There is a reason why it is very uncommon for Japan to invade the US- it is almost impossible to accomplish and can easily be exploited by a good US player. I would even go so far to say that the only advantage of invading the US is the element of surprise, but this alone is never enough to succeed against a good US player.
This Japanese strategy implies that Germany has to deal with ‘only’ UK and Russia.
The US should and will still be able to spend the vast majority of their IPCs (at least in the long run) in the Atlantic if Japan decides to invade, so I don’t agree with this statement. Germany will still have to contend heavily with the US.
Since there are a couple of ways the Japanese may conduct their attempt in invading the US you can’t give a precise US counter strategy- Are the Japanese building any capital ships? Subs? Are they just building transports (how many)? How strong did they attack Hawaii and what was the outcome? Are you playing with 1 or 2 hit BBs? Barring any outcomes far from normal, the US should still go with their typical purchase of 3 Atlantic transports and 4 EUS infantry. If the Japanese took Hawaii extra hard, then you may decide to purchase a combination of sub/s, inf and transport/s for the Pacific as early as turn 1.
I try to avoid the latter purchase strategy for 2 reasons. US units in the Atlantic are worth more than the equivalent in the Pacific. Also, as the US I want Japan to try to invade North America. Until Japan actually invades the US, the Japanese may still pull out of the mission and redirect their landings for mainland Asia or Australia/ New Zealand; the Japanese are not yet heavily invested in a battle front that they won’t win. As the US, I want Japan to commit those forces to North America as opposed to those other locations.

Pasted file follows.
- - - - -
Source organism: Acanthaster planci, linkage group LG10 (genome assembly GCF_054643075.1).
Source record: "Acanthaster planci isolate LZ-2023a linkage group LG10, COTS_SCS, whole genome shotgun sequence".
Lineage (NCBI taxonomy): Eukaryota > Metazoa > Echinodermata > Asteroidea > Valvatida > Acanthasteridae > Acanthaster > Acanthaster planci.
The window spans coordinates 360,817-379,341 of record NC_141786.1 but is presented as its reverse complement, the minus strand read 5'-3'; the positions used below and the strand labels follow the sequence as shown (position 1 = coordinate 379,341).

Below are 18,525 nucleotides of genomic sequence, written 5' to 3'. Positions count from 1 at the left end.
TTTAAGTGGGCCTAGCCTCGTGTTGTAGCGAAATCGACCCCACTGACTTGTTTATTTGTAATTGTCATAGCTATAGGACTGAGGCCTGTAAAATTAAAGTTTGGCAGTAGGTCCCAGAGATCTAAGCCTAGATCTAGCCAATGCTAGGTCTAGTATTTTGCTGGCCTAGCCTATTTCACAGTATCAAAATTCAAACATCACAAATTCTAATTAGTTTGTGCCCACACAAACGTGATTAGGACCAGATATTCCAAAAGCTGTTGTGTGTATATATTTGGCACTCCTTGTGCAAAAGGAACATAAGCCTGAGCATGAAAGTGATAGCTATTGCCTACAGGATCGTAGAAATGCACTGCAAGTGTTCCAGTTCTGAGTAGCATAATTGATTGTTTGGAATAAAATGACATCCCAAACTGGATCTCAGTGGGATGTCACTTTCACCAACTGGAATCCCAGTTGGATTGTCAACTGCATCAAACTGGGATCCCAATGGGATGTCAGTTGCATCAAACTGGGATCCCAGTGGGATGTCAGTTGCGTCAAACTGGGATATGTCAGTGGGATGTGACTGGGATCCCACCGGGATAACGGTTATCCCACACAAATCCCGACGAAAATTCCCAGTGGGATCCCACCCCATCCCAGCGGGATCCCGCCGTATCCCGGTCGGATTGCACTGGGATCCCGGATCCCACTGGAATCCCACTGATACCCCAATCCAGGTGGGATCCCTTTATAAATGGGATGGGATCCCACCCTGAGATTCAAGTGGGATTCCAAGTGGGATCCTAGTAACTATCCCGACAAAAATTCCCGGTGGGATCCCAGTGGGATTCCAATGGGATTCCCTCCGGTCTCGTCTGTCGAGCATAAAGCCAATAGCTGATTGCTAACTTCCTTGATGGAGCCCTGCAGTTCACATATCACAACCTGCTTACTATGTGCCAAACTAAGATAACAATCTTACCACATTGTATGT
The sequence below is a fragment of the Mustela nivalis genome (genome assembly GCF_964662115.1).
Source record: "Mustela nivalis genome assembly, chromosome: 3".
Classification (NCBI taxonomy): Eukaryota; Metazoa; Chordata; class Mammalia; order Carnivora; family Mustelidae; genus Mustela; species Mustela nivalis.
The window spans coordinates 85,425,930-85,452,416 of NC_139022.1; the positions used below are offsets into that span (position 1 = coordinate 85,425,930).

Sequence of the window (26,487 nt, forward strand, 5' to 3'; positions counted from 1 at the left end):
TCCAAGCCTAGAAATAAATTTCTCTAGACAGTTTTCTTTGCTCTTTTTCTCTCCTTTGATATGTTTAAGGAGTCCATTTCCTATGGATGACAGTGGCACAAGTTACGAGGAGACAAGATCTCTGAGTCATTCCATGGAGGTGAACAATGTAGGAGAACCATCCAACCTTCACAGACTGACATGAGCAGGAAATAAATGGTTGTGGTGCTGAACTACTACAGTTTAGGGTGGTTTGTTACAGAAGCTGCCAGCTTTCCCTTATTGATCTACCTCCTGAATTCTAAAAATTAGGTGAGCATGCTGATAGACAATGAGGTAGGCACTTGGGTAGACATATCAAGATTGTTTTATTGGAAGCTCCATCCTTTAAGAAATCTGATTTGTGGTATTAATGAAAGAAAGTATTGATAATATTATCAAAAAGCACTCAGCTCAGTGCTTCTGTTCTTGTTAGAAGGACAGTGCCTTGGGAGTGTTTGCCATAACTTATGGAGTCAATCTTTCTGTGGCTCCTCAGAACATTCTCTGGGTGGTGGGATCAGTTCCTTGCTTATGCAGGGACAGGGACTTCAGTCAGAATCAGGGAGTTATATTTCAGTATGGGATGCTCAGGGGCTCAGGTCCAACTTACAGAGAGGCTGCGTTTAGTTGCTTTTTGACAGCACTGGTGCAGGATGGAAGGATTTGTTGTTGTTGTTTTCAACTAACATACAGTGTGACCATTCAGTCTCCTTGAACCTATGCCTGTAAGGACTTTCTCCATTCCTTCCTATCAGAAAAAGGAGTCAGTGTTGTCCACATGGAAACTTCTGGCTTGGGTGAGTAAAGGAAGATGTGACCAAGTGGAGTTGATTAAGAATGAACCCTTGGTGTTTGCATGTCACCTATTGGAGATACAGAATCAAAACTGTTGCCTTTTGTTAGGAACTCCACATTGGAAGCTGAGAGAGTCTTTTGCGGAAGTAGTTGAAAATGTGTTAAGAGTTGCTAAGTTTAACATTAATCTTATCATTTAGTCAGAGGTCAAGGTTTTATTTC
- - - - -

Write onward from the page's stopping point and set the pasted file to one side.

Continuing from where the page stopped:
As a side note, as the US I suggest always completely pulling out of Alaska on turn 1 to increase US counter-attack potential and to remove Japanese BB bombardment effctiveness. I mention this because there was a discussion previously on ‘protecting Alaska.’ Alaska should not be protected (at least by leaving units there).
If anyone believes that there is a viable Japanese strategy to attacking the US, even if it’s just to remove the US from the European front, please let me know of any specifics including purchases and unit movement. I am very interested in seeing if there is actually a viable Japanese strategy against the US.